Installation of mosaic tiles made of stainless steel, aluminum and copper

Anleitungen: Montage & Installation

Here you can learn the step-by-step process for installing stainless steel, aluminum and copper mosaic tiles. If you follow these simple instructions, you can also create a beautiful new surface from modern metal tile. The installation photos here show you how to attach the mosaic tiles to a wall with an upstand. You can also use the same procedure to install tiles on the floor. The only difference is that different adhesives are used for floors and walls.

PLEASE NOTE: This is a suggestion and should only be viewed as such. The publisher of this article is not liable for incorrect installation or damage caused by the procedure described here.



All mosaic tile distributors and most hardware stores carry the items listed below. Check with the sellers if you can't find anything.

  • 5/32 "trowel with V-notch for applying the adhesive (or similar trowel)

  • Joint rubber

  • Enough mosaic tiles made of stainless steel, aluminum or copper to cover the entire area

  • Sufficient glue (for the wall or floor) for the entire area. Glue for standard ceramic tiles is 100% compatible with our products.

  • Enough grout for the entire area. Use quartz-free grout for metal or non-metallic tiles with a spacing of 0-1 / 8 "and quartz-containing grout only for tiles 1/8 - ½". For metallic or mirror tiles, we recommend quartz-free mortar, as otherwise the surfaces could be scratched when grouting.

  • Clean sponge or cloth

  • Two buckets, one for water and one for mixing the glue and mortar.

  • A floor saw with a motor (if cuts are to be made around certain objects, simply remove the appropriate tile from the substrate).

  • On request: a flat wooden board (2x4 to 6-12 "works well) and a hammer.



Step 1:


Prepare the glue / mortar according to the instructions on the packaging. Apply it with the flat side of the trowel.


Step 2: 


Apply mortar with the V-notch side to ensure an even depth.


Step 3: 


Place the mosaic base mats on the prepared area with light pressure.


Step 4:  


Place the remaining carrier mats at an appropriate distance from each other.


Step 5:


On request: Take your wooden board and the hammer and compensate for any differences in height by tapping gently.


Step 6:


After about 10-15 minutes, remove the protective film from the metal tiles. If this is made of paper, you can moisten it and peel it off. Plastic foils can simply be peeled off carefully.  


Step 7:


Before the glue / mortar is fully set, you can make fine adjustments to make sure that all distances are even.


Step 8:


After 24 hours, you can carefully remove any glue residue or paper from the tiles with a brush. Then wipe the surface with a damp sponge.


Step 9:


Prepare your grout. Apply this with a joint rubber and press the compound evenly into all gaps. Do not use mortar containing quartz for metal tiles.


Step 10:


After 15 minutes to an hour (depending on the instructions on the packaging), take a cloth or damp sponge and remove the excess mortar from the tile surface. Work carefully so that you don't accidentally remove the grout from the gaps.


Step 11:


After the mortar has set (approx. 12-24 hours) use a clean cloth or sponge to remove the mortar film from the tiles. Use alcohol-based industrial solvents to remove any adhesive residue from the metal tiles.


Information on cleaning

0-24 hours after installation - no cleaning.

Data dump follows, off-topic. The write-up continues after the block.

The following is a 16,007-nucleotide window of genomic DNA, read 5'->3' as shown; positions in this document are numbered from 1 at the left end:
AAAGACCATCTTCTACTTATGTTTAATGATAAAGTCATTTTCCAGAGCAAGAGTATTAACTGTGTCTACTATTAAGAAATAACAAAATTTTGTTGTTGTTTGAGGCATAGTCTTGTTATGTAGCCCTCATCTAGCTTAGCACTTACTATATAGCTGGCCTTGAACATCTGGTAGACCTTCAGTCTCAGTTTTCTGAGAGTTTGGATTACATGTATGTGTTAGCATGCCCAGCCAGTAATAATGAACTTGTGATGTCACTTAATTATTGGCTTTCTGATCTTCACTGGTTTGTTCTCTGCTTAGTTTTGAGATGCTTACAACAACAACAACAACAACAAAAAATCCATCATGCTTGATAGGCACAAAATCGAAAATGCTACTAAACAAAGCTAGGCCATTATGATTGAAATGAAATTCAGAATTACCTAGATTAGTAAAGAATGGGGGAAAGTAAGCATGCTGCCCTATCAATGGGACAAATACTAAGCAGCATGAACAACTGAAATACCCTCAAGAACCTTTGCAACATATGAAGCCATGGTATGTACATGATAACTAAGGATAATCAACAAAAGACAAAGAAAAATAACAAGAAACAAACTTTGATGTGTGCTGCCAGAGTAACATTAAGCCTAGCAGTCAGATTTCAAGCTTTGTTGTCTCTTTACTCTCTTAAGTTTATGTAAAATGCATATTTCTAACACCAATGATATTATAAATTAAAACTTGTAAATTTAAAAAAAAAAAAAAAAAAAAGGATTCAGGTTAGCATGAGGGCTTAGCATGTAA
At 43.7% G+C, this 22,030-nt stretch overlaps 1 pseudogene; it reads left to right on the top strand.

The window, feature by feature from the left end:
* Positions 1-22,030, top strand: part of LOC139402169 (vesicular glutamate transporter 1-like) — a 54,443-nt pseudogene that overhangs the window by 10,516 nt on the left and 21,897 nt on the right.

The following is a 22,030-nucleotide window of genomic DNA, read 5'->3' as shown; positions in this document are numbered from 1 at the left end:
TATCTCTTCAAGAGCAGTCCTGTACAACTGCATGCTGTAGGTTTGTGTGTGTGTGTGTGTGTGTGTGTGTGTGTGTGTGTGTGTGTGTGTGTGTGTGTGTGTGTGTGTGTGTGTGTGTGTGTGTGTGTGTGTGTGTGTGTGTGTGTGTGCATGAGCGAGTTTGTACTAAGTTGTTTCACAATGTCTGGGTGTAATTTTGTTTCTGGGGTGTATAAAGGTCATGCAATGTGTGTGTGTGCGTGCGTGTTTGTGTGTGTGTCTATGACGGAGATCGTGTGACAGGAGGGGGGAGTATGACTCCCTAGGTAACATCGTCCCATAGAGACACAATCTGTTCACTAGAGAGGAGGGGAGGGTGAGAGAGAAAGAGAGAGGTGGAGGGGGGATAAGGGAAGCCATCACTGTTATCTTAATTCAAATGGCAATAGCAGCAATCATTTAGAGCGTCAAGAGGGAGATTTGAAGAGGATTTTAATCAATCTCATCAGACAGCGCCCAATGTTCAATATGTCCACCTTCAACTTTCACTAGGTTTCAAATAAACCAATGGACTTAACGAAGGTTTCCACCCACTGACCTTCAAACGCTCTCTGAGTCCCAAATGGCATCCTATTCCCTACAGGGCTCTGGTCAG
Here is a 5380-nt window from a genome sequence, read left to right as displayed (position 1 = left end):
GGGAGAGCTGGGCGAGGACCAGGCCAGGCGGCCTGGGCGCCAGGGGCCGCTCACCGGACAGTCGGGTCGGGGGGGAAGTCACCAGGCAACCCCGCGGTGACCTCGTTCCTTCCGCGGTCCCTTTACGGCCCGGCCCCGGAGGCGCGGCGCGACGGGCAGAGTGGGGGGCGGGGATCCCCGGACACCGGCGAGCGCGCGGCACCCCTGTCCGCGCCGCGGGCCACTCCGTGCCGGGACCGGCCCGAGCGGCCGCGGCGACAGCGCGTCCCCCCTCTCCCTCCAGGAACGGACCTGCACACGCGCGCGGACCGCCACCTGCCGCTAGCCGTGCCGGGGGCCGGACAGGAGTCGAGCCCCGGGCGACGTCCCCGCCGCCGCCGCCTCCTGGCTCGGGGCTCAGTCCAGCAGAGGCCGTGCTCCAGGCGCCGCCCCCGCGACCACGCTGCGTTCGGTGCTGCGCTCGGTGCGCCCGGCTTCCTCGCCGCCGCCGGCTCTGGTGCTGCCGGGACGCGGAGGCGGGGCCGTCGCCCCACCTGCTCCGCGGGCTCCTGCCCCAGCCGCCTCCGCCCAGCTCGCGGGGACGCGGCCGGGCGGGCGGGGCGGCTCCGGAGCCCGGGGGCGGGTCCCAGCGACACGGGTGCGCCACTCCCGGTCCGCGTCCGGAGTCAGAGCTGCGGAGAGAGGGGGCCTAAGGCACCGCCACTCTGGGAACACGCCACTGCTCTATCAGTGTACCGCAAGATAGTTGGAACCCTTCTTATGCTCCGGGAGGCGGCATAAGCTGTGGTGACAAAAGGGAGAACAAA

24 hours to 10 days - use clean, warm water and a pH-neutral cleaning agent that is suitable for tiles.

After 10 days - a mixture of sulphurous cleaning crystals and warm water, applied with a nylon brush. Follow the manufacturer's instructions and rinse with clean water.

PLEASE NOTE: Since the stainless steel tiles are made of metal (conductive), only qualified electricians should work around the tiled area.



Often, as the tiles are very small, you can simply cut through the substrate and remove individual tiles from where there are objects. But if unsightly gaps remain, you have to cut the individual tiles.

It might sound difficult, but it's relatively easy to cut metal tile. The majority of metal tiles are actually ceramic tiles covered with a 1-2mm thick metal plate. If the entire tile were made of metal, cutting would be very difficult if not impossible. The typical structure of a metal tile is shown below.


The simplest method is using a motorized saw, also known as a wet saw. Since the tiles are so thin, you can usually use an inexpensive saw that is available in most hardware stores. You can also rent such saws, which may be the cheaper alternative given the short period of use. However, we must point out that there is a certain risk involved in using these saws, as the tiles are very small and it takes practice and skill to use them properly.

Another alternative is to use a ceramic tile hand saw, which is also available at most hardware stores. It is important to know that there is one tool that is unlikely to work for metal-ceramic and that is a tile breaker / scoring tool. This is unsuitable for metal.


If you don't feel like cutting the tiles yourself, you can have them cut by a qualified craftsman.



A common question is about the finishing edges. There are several ways to visually finish off the edges. Upstands are usually in the shape of an L and ideal as a tile finish. These are available from hardware stores and can be attached with the same adhesive that you used for the tiles. These edge strips are often perforated on one side so that they can be attached to the wall with the adhesive. The edge remains open and the tiles are attached up to here. The gap is then grouted together with the tiles to produce a clean finishing edge.

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